The Role of Lawyers in the WTO
Bacchus, James, Vanderbilt Journal of Transnational Law
I want to begin by offering my regrets for the fact that I am going to disappear as soon as I finish here this morning. I have to go back to Geneva this weekend. There is an appeal pending in a dispute involving several countries. The defendant in the case is a small country called the United States of America. We will see how they do.
And I want to acknowledge a few old friends.
Certainly I want to acknowledge Peter Ehrenraft. He may or may not recall this, but we first met when he was already a very distinguished member of the bar and I was a young lawyer right out of school, working at USTR and reading the GATT, and trying to figure out what it was all about. I looked a lot like some of you out there who will soon be in your first year out of law school.
I hope that you will give my regards to the Dean, who is traveling today, looking for a college for his son. I am glad to be here also with Jon Charney, truly one of the great international law scholars in the entire world. And also, it was good this morning to be with my old friend and Vanderbilt classmate, Bob Thompson, who has just returned to Vanderbilt after thirty years, joining the law faculty. It was a homecoming for him, and as he knows, this is a homecoming for me.
I was born three blocks from here. Indeed, my family has had an even much longer affiliation with Nashville. The Loews Vanderbilt Plaza Hotel is on the site of what used to be a gas station where my grandfather pumped gas in the 1920s, and, in the late 1940s, my mother used to walk this site before the law school was built on her way from nursing school to classes at what was then a separate Peabody College.
And, most important to me, this is my alma mater. Vanderbilt had the wisdom and the foresight and the generosity to pay every penny of my undergraduate education. So, I am happy to return to Vanderbilt at any time and try to repay the favor. I also give a little money from time to time when I have it. Among other things, I am paying tuition right now for my son Joe, who is a sophomore here at Vanderbilt. I have promised not to say whether he is in the audience right now.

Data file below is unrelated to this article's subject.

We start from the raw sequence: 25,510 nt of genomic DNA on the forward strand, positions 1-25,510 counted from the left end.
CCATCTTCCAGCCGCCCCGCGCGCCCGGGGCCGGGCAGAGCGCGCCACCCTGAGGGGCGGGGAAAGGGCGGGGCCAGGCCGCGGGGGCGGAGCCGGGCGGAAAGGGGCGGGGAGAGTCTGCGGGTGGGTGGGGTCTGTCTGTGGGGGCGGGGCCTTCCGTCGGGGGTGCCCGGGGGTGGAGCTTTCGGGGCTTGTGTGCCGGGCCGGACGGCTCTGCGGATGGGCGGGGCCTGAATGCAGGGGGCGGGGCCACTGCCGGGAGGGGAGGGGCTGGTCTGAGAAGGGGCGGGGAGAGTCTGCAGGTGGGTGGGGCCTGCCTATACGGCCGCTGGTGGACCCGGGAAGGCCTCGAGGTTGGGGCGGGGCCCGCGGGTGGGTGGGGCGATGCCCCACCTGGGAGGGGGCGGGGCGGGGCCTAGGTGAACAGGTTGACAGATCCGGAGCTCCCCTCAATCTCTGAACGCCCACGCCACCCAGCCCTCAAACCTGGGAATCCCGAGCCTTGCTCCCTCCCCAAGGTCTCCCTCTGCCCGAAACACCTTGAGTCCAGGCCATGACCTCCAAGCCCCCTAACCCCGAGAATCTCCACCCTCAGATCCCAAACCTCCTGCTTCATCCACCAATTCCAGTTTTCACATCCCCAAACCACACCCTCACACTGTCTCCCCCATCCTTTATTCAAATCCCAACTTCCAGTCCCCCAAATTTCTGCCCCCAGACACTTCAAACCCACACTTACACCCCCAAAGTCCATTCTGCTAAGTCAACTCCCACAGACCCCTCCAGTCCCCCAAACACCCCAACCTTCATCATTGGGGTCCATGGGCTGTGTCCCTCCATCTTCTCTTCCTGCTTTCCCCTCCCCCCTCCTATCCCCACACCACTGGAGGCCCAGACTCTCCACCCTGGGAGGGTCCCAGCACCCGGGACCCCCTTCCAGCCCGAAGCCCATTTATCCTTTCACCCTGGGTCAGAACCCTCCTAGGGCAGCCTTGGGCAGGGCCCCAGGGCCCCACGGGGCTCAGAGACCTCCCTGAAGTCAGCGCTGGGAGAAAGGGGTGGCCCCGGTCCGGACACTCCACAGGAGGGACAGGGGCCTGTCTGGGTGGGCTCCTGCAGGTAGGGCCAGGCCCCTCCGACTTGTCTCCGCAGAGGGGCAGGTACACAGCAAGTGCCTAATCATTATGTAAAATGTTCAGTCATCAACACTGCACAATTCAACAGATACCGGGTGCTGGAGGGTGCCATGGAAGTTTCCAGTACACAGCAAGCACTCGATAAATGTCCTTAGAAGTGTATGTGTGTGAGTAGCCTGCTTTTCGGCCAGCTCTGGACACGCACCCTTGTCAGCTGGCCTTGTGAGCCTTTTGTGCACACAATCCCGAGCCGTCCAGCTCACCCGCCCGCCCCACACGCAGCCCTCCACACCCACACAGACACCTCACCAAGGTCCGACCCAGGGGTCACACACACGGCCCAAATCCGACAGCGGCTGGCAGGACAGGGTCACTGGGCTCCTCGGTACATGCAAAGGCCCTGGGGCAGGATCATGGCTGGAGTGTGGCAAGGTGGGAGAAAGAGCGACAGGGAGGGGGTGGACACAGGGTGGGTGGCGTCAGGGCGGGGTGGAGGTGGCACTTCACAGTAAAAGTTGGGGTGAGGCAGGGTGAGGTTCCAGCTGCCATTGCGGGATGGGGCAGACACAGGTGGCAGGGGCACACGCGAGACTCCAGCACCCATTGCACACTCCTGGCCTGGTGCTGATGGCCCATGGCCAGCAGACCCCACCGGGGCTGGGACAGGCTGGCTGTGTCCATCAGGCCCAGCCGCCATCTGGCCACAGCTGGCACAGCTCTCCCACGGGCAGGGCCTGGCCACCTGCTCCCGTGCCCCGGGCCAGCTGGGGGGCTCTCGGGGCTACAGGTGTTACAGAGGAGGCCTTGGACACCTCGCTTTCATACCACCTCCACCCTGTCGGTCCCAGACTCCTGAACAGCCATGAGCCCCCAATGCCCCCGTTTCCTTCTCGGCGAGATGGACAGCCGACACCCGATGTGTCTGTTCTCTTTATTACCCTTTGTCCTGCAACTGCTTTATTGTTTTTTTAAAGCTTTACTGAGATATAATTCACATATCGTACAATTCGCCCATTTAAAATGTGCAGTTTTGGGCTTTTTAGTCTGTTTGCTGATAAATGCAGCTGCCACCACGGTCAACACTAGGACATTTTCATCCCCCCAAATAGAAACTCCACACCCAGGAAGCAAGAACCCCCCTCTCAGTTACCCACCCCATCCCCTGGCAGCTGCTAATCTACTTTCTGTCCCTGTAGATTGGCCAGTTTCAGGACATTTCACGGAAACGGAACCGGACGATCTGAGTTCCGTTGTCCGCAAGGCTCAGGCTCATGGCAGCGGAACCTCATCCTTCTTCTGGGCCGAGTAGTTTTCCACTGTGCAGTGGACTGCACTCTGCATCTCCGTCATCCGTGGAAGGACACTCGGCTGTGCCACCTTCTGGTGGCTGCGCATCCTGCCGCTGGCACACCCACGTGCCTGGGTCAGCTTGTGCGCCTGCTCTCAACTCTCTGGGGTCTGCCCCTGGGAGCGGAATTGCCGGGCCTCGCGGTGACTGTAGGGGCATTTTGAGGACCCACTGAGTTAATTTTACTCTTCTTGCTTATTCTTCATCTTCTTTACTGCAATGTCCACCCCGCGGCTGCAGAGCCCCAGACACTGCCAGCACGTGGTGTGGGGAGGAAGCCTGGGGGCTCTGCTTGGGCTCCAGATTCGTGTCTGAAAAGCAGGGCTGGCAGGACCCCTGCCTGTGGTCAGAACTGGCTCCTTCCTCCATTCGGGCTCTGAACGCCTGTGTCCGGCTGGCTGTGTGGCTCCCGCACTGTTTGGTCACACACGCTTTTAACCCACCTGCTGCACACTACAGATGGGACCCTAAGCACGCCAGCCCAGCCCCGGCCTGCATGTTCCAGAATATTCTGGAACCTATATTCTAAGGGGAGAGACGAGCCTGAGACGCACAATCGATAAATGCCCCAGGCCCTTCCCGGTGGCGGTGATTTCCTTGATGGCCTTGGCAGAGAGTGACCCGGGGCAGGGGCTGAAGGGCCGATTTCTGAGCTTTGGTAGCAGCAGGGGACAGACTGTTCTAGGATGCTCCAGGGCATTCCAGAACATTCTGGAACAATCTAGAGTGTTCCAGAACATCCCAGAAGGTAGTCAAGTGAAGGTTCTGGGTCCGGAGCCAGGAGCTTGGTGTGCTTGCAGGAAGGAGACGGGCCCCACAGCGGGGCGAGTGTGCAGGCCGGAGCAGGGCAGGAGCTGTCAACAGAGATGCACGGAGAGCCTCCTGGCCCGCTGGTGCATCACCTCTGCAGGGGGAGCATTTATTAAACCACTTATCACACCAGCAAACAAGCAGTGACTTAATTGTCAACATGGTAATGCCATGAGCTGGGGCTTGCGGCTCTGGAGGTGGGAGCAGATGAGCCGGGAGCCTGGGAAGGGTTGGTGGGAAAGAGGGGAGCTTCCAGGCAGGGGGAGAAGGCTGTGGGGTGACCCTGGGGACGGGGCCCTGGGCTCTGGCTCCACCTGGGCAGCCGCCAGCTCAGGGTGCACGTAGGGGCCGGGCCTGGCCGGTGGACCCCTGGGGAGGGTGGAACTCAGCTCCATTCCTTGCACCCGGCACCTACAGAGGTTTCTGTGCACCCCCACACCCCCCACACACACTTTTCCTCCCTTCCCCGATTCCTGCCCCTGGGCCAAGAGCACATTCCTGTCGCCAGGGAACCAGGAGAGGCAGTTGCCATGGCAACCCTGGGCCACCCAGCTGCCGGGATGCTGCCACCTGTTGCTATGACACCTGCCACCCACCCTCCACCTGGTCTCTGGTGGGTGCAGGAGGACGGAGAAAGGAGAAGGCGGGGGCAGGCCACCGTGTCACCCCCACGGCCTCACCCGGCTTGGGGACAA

Vanderbilt also, you should know, has a long history of involvement, as does Middle Tennessee, in promoting the growth of trade. Nashville was put here in the first place because it is on a river that leads down toward the Mississippi and out into the rest of the world. This is probably what made Cordell Hull a free trader. It is what inspired one of his proteges, Albert Gore, Sr., to advocate free trade. And they inspired me along the way, along with a professor of history here named Charles Delzell, who first taught me about the Smoot-Hawley tariff years ago. Probably he taught Professor Thompson as well when we were classmates together. He also taught another young man from Nashville--two years older than I am, I like to remind him--about trade. His name is Mickey Kantor. And it was Mickey Kantor who got me into the WTO business.
I had decided to leave the Congress and give up politics and go straight. And Mickey had this notion that I could stay involved even if I was not up on the Hill. His initial idea was that I consider something up in Washington, other than "Congressing," and I explained to Mickey that the idea was to get out of Washington. So he said: "What about Geneva?"
They were forming this new outfit called the World Trade Organization and they were creating something called the Appellate Body, and he and others wanted to know whether I would be willing to serve. Mickey said at the time that what excited him about the prospect of my going to the WTO and serving as one of the founding members of the Appellate Body was the fact that I would be "present at the creation." As you know, this was not an original phrase with Mickey, and it is certainly not with me. It was Dean Acheson who talked about being present at the creation when he and others developed the United States containment policy that led to the ultimate victory in the Cold War. …